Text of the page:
Being assigned a gender based on your sex, parents picking a “girl’s name” or a “boy’s name”, colouring the walls of a nursery blue or pink depending on what genitals you have, getting a girl toy or a boy toy in your Maccas Happy Meal, being separated into a boy and girl class in P.E (what’s the deal with knee push-ups being called girl push ups??), the silly jokes about boys reproductive parts and the malicious remarks about girls reproductive parts in sex ed, women’s grooming products being more expensive than mens, the gender pay gap, being expected to take your husbands surname in marriage, everything about how Western Australian society is built on the binary concept of Man and Woman.
Image credit: Netflix
So when there is a “third thing”, as my parents put it, like being gender non-conforming, the experience of gender is even more difficult to explain. These gender binaries are so fundamental to how our society functions politically, socially, philosophically and economically that any kind of nuance outside of these set rules set by ourselves is immediately discarded as a Gen Z thing, something our generation made up to feel special. Instead of educating themselves and listening to those within these communities, it is often easier to disregard gender non-conformity as “too confusing” and oftentimes, in my experience, it’s easier to accept that you won’t be listened to. Your gender dysphoria will be your problem and your problem alone, everyone else will continue dead-naming you, misgendering you, assuming things about your sexuality and values because it’s easier to let them remain ignorant and suffer the consequences than to try to explain something that they themselves don’t experience and don’t have the empathy to listen to.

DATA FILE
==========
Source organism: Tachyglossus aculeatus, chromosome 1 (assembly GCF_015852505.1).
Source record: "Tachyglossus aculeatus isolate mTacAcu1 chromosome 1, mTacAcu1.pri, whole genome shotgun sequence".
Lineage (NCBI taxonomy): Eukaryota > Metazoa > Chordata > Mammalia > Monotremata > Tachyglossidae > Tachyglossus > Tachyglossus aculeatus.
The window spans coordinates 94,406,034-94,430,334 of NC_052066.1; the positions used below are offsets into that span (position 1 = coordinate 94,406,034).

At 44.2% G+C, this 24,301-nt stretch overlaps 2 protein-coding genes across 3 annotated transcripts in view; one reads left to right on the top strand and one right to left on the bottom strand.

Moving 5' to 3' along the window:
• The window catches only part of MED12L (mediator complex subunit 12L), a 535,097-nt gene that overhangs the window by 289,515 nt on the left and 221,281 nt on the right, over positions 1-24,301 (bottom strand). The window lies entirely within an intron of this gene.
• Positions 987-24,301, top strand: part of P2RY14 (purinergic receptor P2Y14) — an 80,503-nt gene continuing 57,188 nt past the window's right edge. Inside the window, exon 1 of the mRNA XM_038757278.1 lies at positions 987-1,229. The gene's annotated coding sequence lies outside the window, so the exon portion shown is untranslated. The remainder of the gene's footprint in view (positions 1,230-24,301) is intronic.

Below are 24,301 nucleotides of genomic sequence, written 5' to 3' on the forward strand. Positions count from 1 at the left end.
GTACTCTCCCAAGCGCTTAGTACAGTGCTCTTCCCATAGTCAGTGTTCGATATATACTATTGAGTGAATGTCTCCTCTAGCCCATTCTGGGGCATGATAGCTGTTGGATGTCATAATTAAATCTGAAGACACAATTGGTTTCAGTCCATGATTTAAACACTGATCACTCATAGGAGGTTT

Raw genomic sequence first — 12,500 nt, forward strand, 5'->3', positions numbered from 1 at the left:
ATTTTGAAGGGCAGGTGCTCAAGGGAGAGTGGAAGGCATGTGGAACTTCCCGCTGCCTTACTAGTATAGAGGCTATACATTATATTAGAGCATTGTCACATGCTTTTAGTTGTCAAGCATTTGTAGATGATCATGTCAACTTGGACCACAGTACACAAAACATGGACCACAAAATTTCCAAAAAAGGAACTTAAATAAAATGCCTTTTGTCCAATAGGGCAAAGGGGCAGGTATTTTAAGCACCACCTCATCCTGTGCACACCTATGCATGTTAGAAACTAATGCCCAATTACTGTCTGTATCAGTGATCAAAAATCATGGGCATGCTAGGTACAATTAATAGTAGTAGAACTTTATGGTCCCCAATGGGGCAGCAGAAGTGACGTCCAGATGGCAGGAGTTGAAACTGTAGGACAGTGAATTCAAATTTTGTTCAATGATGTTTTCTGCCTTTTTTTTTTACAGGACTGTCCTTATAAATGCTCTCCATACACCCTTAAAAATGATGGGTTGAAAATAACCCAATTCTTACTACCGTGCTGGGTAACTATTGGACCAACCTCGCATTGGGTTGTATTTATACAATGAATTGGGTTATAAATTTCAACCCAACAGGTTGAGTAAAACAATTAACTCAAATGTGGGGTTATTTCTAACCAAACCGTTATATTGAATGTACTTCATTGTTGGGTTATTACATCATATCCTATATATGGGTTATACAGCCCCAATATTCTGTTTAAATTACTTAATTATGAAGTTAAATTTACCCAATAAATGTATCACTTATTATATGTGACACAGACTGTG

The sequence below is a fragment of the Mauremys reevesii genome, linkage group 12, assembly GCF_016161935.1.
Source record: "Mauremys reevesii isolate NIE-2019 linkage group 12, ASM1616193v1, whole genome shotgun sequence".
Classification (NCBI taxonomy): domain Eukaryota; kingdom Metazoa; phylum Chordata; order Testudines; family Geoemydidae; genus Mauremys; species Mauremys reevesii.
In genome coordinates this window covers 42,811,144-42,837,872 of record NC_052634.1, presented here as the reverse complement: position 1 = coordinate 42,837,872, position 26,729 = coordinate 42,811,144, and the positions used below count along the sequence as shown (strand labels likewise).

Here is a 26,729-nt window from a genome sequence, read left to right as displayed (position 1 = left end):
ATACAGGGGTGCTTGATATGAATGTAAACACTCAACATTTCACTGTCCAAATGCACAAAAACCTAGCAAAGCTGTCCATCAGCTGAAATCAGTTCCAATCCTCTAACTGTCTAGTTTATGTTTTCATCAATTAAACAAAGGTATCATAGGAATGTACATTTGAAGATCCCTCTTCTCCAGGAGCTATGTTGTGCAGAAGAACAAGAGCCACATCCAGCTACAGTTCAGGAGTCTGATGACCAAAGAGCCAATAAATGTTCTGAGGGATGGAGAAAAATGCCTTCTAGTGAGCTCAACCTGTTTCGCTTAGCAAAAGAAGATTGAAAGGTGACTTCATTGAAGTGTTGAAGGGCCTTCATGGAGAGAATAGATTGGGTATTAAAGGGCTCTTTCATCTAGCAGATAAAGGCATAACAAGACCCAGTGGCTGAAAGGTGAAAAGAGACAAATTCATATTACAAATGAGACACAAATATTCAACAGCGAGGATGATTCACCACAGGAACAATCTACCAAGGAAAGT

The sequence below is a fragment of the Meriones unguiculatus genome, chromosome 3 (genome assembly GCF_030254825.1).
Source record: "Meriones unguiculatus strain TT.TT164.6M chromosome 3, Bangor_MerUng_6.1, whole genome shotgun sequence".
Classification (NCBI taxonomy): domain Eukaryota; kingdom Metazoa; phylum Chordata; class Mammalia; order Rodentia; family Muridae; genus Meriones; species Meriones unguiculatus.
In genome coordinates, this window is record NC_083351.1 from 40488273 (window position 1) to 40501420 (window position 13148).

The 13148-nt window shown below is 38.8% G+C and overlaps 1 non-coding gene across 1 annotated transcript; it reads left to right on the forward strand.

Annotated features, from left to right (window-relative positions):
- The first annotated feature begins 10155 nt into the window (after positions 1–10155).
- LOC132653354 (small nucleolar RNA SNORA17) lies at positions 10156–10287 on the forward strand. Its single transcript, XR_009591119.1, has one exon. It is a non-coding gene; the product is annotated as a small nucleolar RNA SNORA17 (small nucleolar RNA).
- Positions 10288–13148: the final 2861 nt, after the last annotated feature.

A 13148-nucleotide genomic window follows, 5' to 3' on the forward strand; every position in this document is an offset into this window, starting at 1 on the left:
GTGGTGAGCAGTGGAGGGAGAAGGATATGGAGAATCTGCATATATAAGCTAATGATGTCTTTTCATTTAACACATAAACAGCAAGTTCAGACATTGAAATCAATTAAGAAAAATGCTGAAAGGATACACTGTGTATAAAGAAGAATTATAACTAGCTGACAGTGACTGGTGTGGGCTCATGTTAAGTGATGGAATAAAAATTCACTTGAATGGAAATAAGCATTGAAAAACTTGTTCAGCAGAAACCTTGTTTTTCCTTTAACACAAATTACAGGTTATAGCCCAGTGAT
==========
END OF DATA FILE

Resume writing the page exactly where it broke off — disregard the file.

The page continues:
Image Credit: Netflix
But that is precisely why Darren’s character is so important in a show like Heartbreak High. Darren’s gender identity is a fundamental part of who they are, but their entire narrative doesn’t surround it because it just is a part of them, it’s not their entire story. A huge part of diversity in media is depicting what makes the character diverse as normal. Media seems to love stories of intergenerational trauma, adversity, and overcoming the tribulations of a white man’s society, and these stories are obviously incredibly important to tell. But I want to see more, I want to see people like me who are living their own life alongside these adversities, something Darren’s character does so beautifully. Their parents, with a very similar “ugh this is so confusing” attitude towards their gender identity, is something so relatable not just to me, but I’m sure to other parents who may have gender-queer children as well. Darren’s ability to stand up for themself and reinforce the validity of their gender identity inspires me to do the same, and I hope that it similarly inspires others to open their hearts and ears, and listen to those who are genderqueer around them in order to understand a fundamental part of their identity.